×
You will be redirected back to your article in seconds

A Single Shot

"A Single Shot" aims to serve up gritty backwoods noir but misses its target by some distance.

With:
John Moon - Sam Rockwell
Simon - Jeffrey Wright
Pitt - William H. Macy
Jess - Kelly Reilly
Waylon - Jason Isaacs
Obadiah - Joe Anderson
Abbie - Ophelia Lovibond
Puffy - W. Earl Brown
Cecil - Ted Levine
Carla - Amy Sloan
Colette - Jenica Bergere
Mincy - Heather Lind
Dead Girl Ingrid - Christie Burke

A Single Shot” aims to serve up gritty backwoods noir but misses its target by some distance. Although this yarn about the violent repercussions triggered by an accidental shooting boasts a strong cast on paper, including Sam Rockwell, Jeffrey Wright and William H. Macy, it’s marred by cliches bred in its wintry bones by Matthew F. Jones’ adaptation of his own novel, not helped by hackneyed helming from David S. Rosenthal (“Janie Jones”). Basically genre pulp with so-so moments, “Shot” should see some action in ancillary but has limited theatrical prospects and looks out of place on the fest circuit.

Although it was lensed in the mountains near Vancouver, the film is unclearly about where it’s supposed to be set; the redneck accents suggest somewhere vaguely Southern. Not exactly rocking a scruffy mountain-man beard and a thousand-yard stare, Rockwell stars as John Moon, whose family literally lost the farm some time ago. Hard times have taken their toll on his marriage to pretty but sketchily drawn waitress Jess (Kelly Reilly, the first of many Brits in the cast here showing off hours spent with a dialect coach), whose taken their toddler son to live in town, leaving Moon alone in a dilapidated trailer up in the woods.

While out illicitly hunting deer one day, Moon accidentally shoots and kills a young woman (Christie Burke), apparently a runaway, with the titular single shot. Presumably worried that the circumstances will land him in jail after a string of citations for poaching, Moon chooses to hide the body rather than notify the authorities, especially when he finds a big ole box of cash hidden at the girl’s campsite.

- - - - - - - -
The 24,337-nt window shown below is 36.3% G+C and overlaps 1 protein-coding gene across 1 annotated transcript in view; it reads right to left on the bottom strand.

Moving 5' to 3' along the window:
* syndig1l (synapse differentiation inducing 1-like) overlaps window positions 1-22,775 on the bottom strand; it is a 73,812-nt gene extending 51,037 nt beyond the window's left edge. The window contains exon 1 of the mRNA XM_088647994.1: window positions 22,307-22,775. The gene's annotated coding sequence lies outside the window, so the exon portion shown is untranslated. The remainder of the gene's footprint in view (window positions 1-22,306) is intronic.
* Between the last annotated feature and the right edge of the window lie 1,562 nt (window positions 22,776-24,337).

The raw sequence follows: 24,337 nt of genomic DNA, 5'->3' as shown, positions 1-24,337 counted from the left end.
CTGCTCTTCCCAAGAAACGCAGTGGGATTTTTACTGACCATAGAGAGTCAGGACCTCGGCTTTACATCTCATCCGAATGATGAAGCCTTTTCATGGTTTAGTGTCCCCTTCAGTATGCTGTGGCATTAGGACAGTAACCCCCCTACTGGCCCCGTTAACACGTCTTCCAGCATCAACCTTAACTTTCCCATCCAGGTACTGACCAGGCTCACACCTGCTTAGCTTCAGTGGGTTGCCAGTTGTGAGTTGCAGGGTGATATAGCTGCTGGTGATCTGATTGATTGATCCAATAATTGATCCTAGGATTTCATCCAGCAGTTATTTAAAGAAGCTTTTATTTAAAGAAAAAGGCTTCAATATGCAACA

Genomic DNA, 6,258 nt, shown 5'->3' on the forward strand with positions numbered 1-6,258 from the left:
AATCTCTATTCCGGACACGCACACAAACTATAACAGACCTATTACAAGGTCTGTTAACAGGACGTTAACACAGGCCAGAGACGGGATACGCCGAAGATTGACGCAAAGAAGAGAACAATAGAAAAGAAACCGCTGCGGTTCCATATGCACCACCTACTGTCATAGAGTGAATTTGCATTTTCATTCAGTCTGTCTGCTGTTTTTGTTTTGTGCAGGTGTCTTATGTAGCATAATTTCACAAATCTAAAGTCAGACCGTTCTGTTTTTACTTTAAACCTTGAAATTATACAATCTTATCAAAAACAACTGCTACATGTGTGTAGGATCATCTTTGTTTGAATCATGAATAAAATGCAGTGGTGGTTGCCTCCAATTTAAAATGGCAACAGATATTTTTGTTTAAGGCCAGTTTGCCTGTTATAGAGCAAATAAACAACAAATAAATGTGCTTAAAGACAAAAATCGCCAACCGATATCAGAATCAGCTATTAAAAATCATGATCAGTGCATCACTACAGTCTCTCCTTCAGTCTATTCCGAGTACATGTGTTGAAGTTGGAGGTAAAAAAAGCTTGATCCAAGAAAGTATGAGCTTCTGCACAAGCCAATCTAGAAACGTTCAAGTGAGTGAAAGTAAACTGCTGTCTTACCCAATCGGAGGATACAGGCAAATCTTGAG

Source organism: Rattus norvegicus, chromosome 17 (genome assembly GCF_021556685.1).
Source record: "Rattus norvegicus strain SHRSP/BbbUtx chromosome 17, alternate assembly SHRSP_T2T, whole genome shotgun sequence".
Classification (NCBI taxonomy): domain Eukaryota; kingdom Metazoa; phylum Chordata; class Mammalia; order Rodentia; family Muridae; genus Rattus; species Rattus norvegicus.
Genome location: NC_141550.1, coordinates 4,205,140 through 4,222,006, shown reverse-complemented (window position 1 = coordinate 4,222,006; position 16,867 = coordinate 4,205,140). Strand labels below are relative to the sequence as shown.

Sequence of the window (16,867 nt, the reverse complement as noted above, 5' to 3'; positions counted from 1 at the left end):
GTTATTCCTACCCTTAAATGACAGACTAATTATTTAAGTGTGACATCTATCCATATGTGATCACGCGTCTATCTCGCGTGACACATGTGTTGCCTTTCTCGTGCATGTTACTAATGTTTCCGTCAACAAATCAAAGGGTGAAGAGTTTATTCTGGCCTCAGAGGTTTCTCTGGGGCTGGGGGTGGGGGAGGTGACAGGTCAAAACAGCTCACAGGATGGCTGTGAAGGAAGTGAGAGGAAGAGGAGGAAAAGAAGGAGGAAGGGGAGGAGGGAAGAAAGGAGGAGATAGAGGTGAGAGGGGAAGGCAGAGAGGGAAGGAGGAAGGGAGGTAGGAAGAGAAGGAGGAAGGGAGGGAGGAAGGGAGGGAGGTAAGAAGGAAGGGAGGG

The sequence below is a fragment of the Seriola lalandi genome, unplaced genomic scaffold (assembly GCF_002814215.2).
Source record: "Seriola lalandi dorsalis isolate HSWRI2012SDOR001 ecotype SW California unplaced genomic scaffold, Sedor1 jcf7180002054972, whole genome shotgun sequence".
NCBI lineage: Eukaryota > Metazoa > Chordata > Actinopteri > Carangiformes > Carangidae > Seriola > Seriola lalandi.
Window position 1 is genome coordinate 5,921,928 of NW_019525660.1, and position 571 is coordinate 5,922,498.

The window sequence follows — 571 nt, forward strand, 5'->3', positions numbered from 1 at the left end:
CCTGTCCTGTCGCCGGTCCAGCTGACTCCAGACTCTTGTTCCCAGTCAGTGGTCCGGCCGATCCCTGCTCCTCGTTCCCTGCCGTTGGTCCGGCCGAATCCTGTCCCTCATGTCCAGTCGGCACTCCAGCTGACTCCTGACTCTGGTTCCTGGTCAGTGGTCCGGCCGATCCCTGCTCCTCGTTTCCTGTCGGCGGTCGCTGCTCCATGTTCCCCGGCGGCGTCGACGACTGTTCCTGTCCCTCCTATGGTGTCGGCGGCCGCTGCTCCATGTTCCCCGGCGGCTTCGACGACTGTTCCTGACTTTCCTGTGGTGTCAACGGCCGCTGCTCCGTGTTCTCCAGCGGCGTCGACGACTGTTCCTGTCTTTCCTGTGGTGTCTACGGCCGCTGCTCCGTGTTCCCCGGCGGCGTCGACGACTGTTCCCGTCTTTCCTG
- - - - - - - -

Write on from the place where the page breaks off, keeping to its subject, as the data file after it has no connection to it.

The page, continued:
Clearly not the sharpest knife in the drawer, Moon draws attention to himself when he starts spreading his new wealth around town, first with a slimy local lawyer (Macy, hamming it up with a comic toupee and false teeth) whom he retains to handle his divorce, and then later when he tries to drop off a wad of cash for Jess. There he meets skeevy ex-con Obadiah (Joe Anderson), shagging the babysitter (Amy Sloan) while Moon’s son sleeps, and the ominously hirsute Waylon (Jason Isaacs), who will prove to be the major nemesis later on.

At times, the film does a reasonably good job of evoking the claustrophobia of recession-hit rural communities, where everyone knows everyone else’s business and prospects are limited to back-breaking farm work, service-industry labor and crime. But Rosenthal seems more interested in auditioning for future employment on TV procedurals than in exploring sociology, and attempts to establish atmosphere via heavy-handed use of misty landscapes and creepy noises. Indeed, it’s never hard to tell when something bad is about to happen, given the frequency with which Atli Orvarsson’s score cranks up the discordant string section of doom.

Unfortunately, the film is notably lacking in suspense, partly due to a lopsided script that suddenly has to cram in a bunch of explication via a dreadful monologue delivered by Wright, overacting painfully as Moon’s booze-soaked best bud. Elsewhere, there are characters mentioned but never met, and weakly defined relationships that suggest a lot of script tinkering or cutting-room triage happened along the way. The uneven performances from such a potentially strong cast may be the result of what was reportedly a long and troubled pre-production phase (thesps previously attached to the project include Melissa Leo, Juliette Lewis, Jennifer Jason Leigh and Forest Whitaker). British actress Ophelia Lovibond at least perks things up as a hapless good girl caught in the crossfire.

Even lenser Eduard Grau, who won plaudits for his eye-catching visuals on “A Single Man,” brings his B-game here with a palette of grays and sludge tones that looked overly dingy at the digital screening reviewed.

A Single Shot

U.S.-U.K.-Canada